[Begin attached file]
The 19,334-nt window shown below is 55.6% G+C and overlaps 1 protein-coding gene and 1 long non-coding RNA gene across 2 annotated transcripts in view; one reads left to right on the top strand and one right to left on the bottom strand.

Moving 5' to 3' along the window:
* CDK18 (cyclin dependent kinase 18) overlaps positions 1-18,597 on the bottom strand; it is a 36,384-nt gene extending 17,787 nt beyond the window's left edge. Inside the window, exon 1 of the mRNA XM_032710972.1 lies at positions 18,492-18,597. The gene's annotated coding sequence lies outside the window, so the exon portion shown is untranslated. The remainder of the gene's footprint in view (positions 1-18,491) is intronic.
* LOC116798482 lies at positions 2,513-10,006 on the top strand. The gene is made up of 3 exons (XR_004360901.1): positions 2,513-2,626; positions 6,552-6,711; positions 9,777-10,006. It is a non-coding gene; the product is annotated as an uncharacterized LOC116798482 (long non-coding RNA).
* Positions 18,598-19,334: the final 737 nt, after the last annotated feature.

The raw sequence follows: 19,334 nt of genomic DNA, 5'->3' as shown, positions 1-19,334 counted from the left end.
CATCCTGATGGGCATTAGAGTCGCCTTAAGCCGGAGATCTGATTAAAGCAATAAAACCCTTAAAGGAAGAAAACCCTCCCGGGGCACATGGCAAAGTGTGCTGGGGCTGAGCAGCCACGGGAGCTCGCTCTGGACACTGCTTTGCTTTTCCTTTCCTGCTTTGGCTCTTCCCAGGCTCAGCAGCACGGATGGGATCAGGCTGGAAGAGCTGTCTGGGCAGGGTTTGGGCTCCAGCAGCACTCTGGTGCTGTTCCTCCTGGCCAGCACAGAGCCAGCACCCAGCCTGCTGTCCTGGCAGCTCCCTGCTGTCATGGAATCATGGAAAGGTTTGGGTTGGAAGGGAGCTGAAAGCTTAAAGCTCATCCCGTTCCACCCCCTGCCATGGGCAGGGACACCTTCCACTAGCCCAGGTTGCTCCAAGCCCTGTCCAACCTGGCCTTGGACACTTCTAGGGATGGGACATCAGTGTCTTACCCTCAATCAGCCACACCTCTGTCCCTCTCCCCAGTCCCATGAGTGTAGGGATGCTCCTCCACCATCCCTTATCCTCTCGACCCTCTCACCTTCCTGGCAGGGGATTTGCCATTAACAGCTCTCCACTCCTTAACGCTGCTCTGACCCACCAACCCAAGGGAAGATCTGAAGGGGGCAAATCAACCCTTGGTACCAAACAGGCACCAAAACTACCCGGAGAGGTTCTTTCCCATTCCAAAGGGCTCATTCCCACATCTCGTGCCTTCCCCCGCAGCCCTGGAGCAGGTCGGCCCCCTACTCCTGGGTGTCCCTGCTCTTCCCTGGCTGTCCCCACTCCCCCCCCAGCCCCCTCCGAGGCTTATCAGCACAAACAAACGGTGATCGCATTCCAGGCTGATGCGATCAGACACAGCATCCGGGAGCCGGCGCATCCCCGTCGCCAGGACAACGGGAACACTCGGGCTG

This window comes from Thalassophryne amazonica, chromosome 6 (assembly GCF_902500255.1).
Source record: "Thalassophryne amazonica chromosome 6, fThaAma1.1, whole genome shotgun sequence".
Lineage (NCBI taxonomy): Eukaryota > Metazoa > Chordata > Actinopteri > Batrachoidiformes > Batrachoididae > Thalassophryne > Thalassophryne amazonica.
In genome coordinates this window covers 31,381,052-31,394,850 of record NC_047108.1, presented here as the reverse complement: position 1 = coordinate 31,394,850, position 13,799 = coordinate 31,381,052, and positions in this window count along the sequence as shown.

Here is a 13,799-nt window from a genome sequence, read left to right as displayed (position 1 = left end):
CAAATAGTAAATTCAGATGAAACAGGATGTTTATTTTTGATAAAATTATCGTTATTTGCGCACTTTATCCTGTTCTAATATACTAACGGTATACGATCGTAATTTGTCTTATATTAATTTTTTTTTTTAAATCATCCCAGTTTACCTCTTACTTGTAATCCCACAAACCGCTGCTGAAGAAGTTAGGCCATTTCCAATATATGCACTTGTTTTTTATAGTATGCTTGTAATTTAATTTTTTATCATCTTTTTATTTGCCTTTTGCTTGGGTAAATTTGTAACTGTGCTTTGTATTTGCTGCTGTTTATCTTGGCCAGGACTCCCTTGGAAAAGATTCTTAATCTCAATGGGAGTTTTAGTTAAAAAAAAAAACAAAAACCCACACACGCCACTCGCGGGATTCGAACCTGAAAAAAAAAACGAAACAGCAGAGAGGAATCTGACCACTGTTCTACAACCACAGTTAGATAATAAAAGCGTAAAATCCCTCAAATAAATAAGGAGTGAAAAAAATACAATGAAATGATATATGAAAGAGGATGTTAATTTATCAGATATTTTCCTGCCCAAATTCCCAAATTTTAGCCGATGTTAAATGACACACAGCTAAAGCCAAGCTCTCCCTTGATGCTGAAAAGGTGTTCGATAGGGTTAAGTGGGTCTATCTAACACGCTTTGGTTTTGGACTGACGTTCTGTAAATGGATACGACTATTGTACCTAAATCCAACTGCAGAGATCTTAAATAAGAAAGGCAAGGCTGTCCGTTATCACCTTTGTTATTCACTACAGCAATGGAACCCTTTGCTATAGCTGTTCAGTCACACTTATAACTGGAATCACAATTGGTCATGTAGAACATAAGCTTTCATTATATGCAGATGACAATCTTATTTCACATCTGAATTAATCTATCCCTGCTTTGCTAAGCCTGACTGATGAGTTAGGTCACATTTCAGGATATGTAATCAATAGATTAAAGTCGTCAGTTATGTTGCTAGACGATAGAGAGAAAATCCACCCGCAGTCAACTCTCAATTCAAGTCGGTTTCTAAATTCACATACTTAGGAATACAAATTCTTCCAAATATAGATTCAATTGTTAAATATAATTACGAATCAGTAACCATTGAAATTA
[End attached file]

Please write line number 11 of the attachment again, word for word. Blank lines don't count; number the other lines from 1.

In genome coordinates this window covers 31,381,052-31,394,850 of record NC_047108.1, presented here as the reverse complement: position 1 = coordinate 31,394,850, position 13,799 = coordinate 31,381,052, and positions in this window count along the sequence as shown.